Because FreePBX and Asterisk are tightly bound it is a permissions nightmare to get the web interface to work with any other user than ‘asterisk’. If you already have Apache running for other purposes then this is obviously not ideal. For this reason we need to get second Apache process running as the ‘asterisk’ user, while at the same time allowing the main Apache process to run as is. Here’s how you do that.
For my next trick I thought it would be nice to have a web interface “colour wheel” to control an RGB LED strip light. These are dirt cheap and usually come with a crappy infrared remote control. The real nice part about this is once you have it working you can do almost anything you want with it – make a gradual sunrise light for the dark mornings, a security light, an auto-off night light or simply pick the colour you want your room to be from a smart phone.
The basic idea of this design is to have the Arduino handle the control of the LED strip itself but allow the RGB values to be set via a serial connection. The Pi will be sending the RGB values via USB to the Arduino which in turn will use Pulse Width Modulation (PWM) to set the intensity of each LED.
After the successful first project of getting a PIR sensor to work with Arduino I thought I’d try something a bit more practical and bespoke. The idea with this is you can use the Arduino to change the colour of an LED if there are any critical or warning errors in Nagios Monitoring software.
This time we’re going to get the Arduino to read input over its USB serial interface from a Raspverry Pi and depending on what it receives either make the LED light green or red.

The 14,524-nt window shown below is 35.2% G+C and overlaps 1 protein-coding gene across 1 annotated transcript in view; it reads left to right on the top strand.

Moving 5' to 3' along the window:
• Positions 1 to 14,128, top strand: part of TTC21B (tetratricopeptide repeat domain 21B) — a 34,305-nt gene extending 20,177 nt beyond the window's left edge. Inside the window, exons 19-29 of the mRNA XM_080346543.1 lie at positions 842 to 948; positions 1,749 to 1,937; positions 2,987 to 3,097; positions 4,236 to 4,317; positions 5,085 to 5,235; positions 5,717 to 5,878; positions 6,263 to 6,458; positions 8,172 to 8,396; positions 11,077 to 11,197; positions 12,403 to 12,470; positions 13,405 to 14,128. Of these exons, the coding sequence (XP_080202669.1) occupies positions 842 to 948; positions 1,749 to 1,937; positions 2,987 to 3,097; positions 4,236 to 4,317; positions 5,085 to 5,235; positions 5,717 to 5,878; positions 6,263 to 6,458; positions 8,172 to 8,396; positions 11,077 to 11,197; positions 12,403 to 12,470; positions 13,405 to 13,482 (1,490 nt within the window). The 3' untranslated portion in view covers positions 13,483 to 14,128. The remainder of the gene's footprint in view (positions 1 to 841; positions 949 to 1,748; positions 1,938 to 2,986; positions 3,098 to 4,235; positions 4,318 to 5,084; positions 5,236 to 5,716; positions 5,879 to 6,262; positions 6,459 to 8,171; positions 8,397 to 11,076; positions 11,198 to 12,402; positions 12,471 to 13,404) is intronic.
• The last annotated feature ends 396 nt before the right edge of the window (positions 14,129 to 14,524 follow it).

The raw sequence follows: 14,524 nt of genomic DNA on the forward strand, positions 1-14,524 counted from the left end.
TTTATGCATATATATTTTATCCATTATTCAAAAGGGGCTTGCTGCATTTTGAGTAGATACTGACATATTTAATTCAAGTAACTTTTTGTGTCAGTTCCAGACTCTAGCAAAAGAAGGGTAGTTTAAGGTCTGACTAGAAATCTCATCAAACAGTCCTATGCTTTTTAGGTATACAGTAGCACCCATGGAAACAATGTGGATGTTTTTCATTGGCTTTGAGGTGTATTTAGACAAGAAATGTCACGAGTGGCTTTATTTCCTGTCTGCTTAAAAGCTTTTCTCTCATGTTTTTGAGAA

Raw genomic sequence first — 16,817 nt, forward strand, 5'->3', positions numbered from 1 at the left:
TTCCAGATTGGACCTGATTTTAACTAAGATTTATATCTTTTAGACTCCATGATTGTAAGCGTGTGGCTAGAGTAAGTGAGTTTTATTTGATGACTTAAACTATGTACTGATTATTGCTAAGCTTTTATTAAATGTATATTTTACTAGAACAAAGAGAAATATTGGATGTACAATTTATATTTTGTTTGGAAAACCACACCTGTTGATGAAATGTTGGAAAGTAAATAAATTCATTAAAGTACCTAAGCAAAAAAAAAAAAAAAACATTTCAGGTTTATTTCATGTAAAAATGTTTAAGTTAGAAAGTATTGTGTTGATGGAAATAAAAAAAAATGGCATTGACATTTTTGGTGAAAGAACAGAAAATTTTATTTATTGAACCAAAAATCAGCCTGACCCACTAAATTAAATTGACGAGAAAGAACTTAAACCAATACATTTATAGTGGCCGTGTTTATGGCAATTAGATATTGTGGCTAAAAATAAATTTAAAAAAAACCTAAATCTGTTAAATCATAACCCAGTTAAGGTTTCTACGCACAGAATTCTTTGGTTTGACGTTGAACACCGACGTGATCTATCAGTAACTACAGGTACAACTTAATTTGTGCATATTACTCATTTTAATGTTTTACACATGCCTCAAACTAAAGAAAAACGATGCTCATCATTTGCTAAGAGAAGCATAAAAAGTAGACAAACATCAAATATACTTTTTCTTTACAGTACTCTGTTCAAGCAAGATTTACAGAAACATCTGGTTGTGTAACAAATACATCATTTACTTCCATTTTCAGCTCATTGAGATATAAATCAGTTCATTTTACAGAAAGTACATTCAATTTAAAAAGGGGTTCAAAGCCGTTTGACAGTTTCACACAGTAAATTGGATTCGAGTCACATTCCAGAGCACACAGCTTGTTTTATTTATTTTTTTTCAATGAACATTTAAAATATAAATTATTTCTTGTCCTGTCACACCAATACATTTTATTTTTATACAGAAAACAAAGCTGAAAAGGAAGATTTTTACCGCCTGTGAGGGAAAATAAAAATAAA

This Arduino nonsense is actually pretty neat. It’s a small electronics project board with a programmable chip and a pile of General Purpose I/O pins. You can use it to control or be controlled by pretty much anything. There’s tonnes of examples out there from the simple blinking an LED to the much more complex task of automating the watering and lighting of indoor grows. The best of it is this thing costs £5 – five pounds sterling, no shit!
I’m going to try and explain what a decibel is and why it is used so often. For some reason it seems to confuse a lot of people, especially when used in sound engineering. As it happens the dB is actually really simple once you understand what it is and why it is used.
The first concept you need to get your head around is a dB is nothing more than a ratio, just like saying a 2:1 ratio to mean two apples for every pear, in other words double the amount of apples for every one pear. Instead of linear scaling like this, in the land of dB’s everything is logarithmic. You don’t need to know what that means you just need to know that it’s a ratio. First off a bit of history.